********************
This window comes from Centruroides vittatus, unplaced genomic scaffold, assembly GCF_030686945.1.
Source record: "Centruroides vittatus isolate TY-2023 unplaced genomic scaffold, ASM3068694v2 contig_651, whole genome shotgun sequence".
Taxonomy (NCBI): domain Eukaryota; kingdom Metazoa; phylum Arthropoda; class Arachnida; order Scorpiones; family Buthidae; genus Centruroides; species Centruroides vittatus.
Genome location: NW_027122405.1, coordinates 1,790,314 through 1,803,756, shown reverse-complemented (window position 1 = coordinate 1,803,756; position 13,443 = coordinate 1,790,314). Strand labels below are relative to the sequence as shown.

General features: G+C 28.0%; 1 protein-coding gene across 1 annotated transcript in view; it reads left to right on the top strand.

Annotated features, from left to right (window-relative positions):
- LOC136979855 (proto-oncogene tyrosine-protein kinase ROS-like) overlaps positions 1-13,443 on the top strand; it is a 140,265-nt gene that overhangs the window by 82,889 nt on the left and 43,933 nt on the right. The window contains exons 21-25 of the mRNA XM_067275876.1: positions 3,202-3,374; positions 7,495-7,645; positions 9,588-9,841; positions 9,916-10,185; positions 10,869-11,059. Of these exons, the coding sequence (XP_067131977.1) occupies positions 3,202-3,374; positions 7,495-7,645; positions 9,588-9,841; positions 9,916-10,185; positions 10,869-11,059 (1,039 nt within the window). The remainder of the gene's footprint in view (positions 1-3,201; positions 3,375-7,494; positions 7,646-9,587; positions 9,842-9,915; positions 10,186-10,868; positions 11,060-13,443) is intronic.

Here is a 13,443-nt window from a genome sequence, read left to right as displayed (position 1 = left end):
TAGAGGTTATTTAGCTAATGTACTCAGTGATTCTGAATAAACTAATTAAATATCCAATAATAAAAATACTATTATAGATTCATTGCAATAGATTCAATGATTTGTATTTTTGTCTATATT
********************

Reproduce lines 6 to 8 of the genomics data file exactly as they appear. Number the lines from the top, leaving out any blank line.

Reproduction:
Annotated features, from left to right (window-relative positions):
- LOC136979855 (proto-oncogene tyrosine-protein kinase ROS-like) overlaps positions 1-13,443 on the top strand; it is a 140,265-nt gene that overhangs the window by 82,889 nt on the left and 43,933 nt on the right. The window contains exons 21-25 of the mRNA XM_067275876.1: positions 3,202-3,374; positions 7,495-7,645; positions 9,588-9,841; positions 9,916-10,185; positions 10,869-11,059. Of these exons, the coding sequence (XP_067131977.1) occupies positions 3,202-3,374; positions 7,495-7,645; positions 9,588-9,841; positions 9,916-10,185; positions 10,869-11,059 (1,039 nt within the window). The remainder of the gene's footprint in view (positions 1-3,201; positions 3,375-7,494; positions 7,646-9,587; positions 9,842-9,915; positions 10,186-10,868; positions 11,060-13,443) is intronic.

Here is a 13,443-nt window from a genome sequence, read left to right as displayed (position 1 = left end):